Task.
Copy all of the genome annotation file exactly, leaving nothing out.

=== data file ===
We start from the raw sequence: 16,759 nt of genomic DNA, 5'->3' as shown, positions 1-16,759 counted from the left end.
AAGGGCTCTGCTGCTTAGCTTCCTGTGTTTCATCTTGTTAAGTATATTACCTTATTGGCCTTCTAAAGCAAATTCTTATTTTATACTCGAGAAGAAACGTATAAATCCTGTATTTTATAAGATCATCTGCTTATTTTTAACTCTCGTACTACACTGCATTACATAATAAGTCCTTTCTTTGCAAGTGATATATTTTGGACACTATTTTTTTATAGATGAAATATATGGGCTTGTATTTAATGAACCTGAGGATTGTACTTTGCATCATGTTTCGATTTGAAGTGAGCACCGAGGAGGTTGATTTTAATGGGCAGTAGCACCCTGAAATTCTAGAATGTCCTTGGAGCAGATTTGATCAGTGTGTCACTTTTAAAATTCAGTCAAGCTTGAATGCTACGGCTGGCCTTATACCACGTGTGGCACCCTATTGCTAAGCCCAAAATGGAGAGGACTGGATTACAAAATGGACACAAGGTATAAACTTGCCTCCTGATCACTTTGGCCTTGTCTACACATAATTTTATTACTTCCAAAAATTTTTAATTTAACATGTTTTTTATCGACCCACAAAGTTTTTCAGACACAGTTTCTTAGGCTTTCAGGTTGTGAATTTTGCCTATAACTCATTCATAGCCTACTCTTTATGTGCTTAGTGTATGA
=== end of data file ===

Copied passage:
We start from the raw sequence: 16,759 nt of genomic DNA, 5'->3' as shown, positions 1-16,759 counted from the left end.
AAGGGCTCTGCTGCTTAGCTTCCTGTGTTTCATCTTGTTAAGTATATTACCTTATTGGCCTTCTAAAGCAAATTCTTATTTTATACTCGAGAAGAAACGTATAAATCCTGTATTTTATAAGATCATCTGCTTATTTTTAACTCTCGTACTACACTGCATTACATAATAAGTCCTTTCTTTGCAAGTGATATATTTTGGACACTATTTTTTTATAGATGAAATATATGGGCTTGTATTTAATGAACCTGAGGATTGTACTTTGCATCATGTTTCGATTTGAAGTGAGCACCGAGGAGGTTGATTTTAATGGGCAGTAGCACCCTGAAATTCTAGAATGTCCTTGGAGCAGATTTGATCAGTGTGTCACTTTTAAAATTCAGTCAAGCTTGAATGCTACGGCTGGCCTTATACCACGTGTGGCACCCTATTGCTAAGCCCAAAATGGAGAGGACTGGATTACAAAATGGACACAAGGTATAAACTTGCCTCCTGATCACTTTGGCCTTGTCTACACATAATTTTATTACTTCCAAAAATTTTTAATTTAACATGTTTTTTATCGACCCACAAAGTTTTTCAGACACAGTTTCTTAGGCTTTCAGGTTGTGAATTTTGCCTATAACTCATTCATAGCCTACTCTTTATGTGCTTAGTGTATGA